Many people lose sight as they grow older, but there are more than 15,000 visually impaired Arizonans between the ages of 18 and 34. In this episode, we hear the stories of two of them. Hiris Vela, 20, and Elijah Harris, 19, are both community college students who grew up legally blind in Arizona. They share what it was like to try to get by in high school and how they learned to thrive without sight. And we wrap up the In Focus season with a roundtable of producers, who share their behind-the-scenes insights from their reporting across the state.
Hiris Vela, 20, has optic nerve hypoplasia and astigmatism. Her optic nerve is underdeveloped and the little sight she has is blurry due to the astigmatism.
Vela did not have an easy time growing up. She didn’t learn braille until high school, so she had to rely on the little amount of vision she had to read books in 40-size print, and she struggled to find her way.
“There was always me, like missing steps or you know it’s just me. ‘Hiris just falls all the time,'” she said. “But you know, it’s just because I couldn’t see the steps there.”
Elijah Harris, 19, had similar problems growing up. He developed glaucoma after playing in a dust storm when he was three.
“They threw me into a special education class because I was blind,” Harris said. “They thought that I wasn’t able to read anything that they provided just because I couldn’t read it because of the sizing style.”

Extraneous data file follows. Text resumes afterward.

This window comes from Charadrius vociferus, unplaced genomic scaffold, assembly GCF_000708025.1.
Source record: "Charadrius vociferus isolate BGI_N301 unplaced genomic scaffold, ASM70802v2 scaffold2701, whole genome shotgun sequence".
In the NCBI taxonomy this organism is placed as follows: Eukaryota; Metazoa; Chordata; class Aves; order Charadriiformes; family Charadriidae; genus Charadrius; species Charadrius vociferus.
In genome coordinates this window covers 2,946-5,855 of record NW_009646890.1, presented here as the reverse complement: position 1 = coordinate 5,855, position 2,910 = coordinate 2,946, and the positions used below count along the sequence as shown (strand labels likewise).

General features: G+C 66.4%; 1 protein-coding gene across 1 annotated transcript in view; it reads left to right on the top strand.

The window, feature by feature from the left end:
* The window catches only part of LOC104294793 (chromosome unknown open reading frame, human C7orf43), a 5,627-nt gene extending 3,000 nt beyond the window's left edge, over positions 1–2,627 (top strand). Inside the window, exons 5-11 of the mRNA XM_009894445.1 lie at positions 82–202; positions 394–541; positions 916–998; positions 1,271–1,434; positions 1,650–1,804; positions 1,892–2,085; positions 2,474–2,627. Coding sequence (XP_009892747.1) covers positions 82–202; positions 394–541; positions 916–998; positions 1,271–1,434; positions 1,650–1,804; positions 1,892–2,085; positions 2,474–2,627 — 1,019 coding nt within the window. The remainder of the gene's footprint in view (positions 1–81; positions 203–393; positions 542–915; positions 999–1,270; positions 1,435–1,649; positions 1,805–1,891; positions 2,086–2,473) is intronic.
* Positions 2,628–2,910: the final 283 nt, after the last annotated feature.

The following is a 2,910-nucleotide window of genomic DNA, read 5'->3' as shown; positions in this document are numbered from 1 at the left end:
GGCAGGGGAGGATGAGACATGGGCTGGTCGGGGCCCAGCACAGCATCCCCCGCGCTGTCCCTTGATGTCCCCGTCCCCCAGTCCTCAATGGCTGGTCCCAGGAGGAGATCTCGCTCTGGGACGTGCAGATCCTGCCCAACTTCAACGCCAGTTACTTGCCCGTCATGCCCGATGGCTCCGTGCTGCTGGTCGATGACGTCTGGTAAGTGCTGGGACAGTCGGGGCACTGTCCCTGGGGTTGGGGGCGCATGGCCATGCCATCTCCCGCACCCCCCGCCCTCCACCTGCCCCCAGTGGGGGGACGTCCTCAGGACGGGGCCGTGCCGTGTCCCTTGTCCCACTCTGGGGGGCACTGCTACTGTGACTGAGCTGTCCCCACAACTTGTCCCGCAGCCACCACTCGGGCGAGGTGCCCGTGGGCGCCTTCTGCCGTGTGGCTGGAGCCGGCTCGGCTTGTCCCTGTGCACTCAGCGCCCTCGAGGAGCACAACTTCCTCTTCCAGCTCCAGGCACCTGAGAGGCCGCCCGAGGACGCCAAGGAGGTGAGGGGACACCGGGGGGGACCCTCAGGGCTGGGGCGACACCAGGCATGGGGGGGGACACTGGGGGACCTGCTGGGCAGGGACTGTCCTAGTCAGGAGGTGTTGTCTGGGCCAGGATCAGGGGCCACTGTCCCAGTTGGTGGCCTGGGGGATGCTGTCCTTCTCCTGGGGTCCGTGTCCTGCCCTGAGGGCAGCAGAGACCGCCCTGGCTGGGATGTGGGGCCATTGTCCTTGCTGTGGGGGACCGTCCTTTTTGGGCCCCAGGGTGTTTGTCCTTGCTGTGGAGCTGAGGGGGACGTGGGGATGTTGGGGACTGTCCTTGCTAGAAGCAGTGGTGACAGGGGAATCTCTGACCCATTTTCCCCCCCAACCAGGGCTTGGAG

These are not uncommon experiences for people who grow up with visual impairment. Members of the blind community in Arizona have few resources available to them. There are seven total resource facilities in the state — the majority of which are located in downtown Phoenix. For students living elsewhere, it can be challenging to find the right instruction and support.
Both Harris and Vela were introduced to Southern Arizona Association for the Visually Impaired, SAAVI, which is a vocational and rehabilitation center. At a SAAVI summer camp, Vela and Harris learned how to properly use a white cane for independent mobility, read braille, cook, sew and live independently.
“They opened doors to kind of be able to reach my full potential with my education, and know that I’m a blind student but can do the same work everybody else can do and just succeed like everybody else,” Vela said.
She and Harris are both now studying at Pima Community College.